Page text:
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The marketing strategy behind America's favorite puppy

The marketing strategy behind America's favorite puppy Mallory Russell

Since brands like Volkswagen and E*Trade started teasing out their campaigns about five year ago, the Super Bowl has grown from a single Sunday to an advertising season that stretches weeks before and after the game.

The benefits of pre-game seeding -- building excitement and awareness -- were seen early on, and brands adopted the strategy. According to Visible Measures' assessment of more than 200 Super Bowl advertisers and 350 different creative executions over the past five seasons, campaigns with pre-game content released before the game drove 175 percent higher viewership, on average, than campaigns that promoted the content on game day only. As a result, 75 percent of brand released Super Bowl content in advance of the game last year, an increase from 5 percent only four years earlier.

But there was a consensus that there wasn't as much pre-Super Bowl noise this January as we've seen in previous years. Was it a result of fewer auto brands advertising in this year's game? Or was it a bit of pre-game seeding backlash?

Maybe it was a little of both, but my hypothesis is that we have just experienced another shift in how brands are thinking about the Super Bowl. For most of the history of the game, all of the emphasis fell on the 30-second game day spot, and pre-game seeding could be as simple as a 15-second teaser or a longer cut of the spot. Now, the spot is just one piece of a more integrated content campaign.

Brands such as Mercedes-Benz and Toyota are thinking about their Super Bowl sponsorships as the chance to create full stories, which include video, native, and social amplification, and build a narrative to support that full-length game day spot. The new name of the Super Bowl game is extending consumer conversation by extending the storyline, not just releasing content further in advance of Super Bowl Sunday.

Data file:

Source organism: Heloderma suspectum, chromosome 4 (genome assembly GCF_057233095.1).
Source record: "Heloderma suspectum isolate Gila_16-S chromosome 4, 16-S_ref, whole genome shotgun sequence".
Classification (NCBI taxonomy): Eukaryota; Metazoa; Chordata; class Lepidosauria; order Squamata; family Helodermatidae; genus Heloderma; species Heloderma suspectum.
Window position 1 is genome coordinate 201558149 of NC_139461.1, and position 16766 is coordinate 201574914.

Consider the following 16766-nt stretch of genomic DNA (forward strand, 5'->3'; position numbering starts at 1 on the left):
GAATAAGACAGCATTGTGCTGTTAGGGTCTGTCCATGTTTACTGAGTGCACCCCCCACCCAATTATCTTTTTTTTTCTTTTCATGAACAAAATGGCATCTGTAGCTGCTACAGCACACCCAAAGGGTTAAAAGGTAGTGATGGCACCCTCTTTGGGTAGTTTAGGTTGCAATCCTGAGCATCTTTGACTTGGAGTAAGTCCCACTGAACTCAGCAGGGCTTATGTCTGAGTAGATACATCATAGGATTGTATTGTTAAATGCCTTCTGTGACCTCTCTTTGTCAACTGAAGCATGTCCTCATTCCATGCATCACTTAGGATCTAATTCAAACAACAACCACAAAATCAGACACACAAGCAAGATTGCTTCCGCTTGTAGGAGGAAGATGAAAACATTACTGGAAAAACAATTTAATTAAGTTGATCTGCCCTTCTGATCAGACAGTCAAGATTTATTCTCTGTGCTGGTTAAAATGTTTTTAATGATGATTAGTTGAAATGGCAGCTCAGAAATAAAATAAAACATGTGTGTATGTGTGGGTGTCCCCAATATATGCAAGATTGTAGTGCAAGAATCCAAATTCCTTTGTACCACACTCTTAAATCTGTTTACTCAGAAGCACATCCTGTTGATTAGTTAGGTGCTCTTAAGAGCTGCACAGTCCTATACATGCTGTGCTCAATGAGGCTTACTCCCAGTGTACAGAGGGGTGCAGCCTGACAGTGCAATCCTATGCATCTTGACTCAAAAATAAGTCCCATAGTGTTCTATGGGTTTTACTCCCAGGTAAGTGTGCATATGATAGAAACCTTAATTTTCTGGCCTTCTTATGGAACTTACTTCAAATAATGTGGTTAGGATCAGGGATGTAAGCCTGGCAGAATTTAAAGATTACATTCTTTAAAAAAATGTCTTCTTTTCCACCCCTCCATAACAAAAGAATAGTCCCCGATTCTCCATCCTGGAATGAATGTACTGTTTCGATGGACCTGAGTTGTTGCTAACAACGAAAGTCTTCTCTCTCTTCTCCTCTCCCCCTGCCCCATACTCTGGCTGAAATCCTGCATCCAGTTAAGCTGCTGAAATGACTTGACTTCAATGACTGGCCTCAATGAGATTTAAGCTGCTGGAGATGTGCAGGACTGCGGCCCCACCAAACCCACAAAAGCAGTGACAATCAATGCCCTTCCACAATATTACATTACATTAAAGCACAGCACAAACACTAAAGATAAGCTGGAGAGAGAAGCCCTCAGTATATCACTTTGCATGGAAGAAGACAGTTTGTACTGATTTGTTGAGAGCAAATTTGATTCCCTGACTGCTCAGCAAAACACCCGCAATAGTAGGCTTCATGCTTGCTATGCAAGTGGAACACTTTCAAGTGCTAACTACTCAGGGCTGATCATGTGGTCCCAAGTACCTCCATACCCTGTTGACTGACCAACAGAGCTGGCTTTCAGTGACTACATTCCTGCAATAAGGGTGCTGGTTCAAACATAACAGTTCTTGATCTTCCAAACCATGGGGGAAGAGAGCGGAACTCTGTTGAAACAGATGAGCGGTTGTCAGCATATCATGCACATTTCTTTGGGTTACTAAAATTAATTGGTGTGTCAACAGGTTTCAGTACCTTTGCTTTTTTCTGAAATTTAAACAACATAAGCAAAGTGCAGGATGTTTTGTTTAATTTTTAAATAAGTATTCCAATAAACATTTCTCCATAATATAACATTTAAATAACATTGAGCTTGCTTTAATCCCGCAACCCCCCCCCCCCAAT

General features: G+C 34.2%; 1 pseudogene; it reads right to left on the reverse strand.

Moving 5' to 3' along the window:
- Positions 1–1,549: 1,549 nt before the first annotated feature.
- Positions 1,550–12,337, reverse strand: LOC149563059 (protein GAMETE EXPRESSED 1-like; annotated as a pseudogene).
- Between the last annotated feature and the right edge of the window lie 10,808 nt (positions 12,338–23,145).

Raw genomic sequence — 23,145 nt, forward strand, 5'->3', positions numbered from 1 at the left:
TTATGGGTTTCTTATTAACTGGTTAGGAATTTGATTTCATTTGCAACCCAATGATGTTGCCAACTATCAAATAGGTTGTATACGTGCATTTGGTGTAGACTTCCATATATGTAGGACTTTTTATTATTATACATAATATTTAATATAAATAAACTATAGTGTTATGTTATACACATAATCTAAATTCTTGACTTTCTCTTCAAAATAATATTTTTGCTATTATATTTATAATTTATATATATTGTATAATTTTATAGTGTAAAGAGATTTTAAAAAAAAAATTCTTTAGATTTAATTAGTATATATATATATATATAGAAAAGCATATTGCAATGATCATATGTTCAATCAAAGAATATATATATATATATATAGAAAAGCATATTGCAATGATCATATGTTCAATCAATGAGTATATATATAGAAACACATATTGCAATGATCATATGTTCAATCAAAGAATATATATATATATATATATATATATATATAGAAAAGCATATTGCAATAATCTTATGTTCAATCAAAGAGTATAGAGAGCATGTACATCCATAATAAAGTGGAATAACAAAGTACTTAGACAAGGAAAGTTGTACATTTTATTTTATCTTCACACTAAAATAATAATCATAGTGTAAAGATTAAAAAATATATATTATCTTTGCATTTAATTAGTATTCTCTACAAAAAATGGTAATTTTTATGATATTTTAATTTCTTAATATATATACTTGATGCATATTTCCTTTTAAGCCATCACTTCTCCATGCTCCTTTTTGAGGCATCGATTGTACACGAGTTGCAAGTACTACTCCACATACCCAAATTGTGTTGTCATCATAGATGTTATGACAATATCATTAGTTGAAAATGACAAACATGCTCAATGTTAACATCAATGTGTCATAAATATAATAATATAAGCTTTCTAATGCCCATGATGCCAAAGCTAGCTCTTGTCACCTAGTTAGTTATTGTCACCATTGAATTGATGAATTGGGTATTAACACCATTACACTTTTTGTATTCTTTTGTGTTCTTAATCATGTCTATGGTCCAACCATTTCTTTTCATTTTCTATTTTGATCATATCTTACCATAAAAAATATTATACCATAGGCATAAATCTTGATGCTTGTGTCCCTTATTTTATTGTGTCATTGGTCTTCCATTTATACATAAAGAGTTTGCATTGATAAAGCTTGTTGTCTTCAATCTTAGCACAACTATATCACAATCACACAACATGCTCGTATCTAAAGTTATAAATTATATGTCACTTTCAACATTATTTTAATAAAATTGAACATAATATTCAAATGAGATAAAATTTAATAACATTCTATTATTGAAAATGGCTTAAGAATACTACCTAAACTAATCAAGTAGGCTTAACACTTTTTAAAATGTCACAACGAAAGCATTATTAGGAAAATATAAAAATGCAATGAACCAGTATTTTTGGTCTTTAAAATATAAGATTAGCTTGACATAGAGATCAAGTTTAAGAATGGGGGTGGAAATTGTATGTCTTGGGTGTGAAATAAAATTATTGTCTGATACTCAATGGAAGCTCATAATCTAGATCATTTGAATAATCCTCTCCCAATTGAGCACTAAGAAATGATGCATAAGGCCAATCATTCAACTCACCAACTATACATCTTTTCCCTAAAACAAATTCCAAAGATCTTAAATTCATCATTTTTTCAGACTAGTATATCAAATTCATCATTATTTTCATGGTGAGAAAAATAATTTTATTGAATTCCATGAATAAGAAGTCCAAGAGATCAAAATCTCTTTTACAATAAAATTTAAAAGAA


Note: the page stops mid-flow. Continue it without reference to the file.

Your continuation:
One of the best examples of this new Super Bowl outlook comes from Budweiser.

Budweiser was the No. 1 brand on the January iMedia Brands in Video chart, where it generated a True Reach of 58.7 million views during the month. More than 76 percent of that viewership was garnered by the brand's Super Bowl campaign, "Lost Dog," which was the most viewed campaign of the Super Bowl.

A sequel to "Puppy Love" -- the winner of Super Bowl XLVIII -- "Lost Dog" continues the story of an unlikely friendship between a golden retriever puppy and one of Budweiser's iconic Clydesdales. In the full-length spot, the cuddly puppy goes missing, while trying to tag along with his equine friend, and ends up in real danger. Try as you might, it's hard not to get choked up during this video, no thanks to the cover of The Proclaimer's "I'm Gonna Be (500 Miles)" that plays under the story.

While the campaign generated 44.8 million views during the last week of January, it has now accumulated more than 61.9 million views, making it the third most-viewed Super Bowl campaign of all time.

The popularity of the campaign can be attributed to several factors: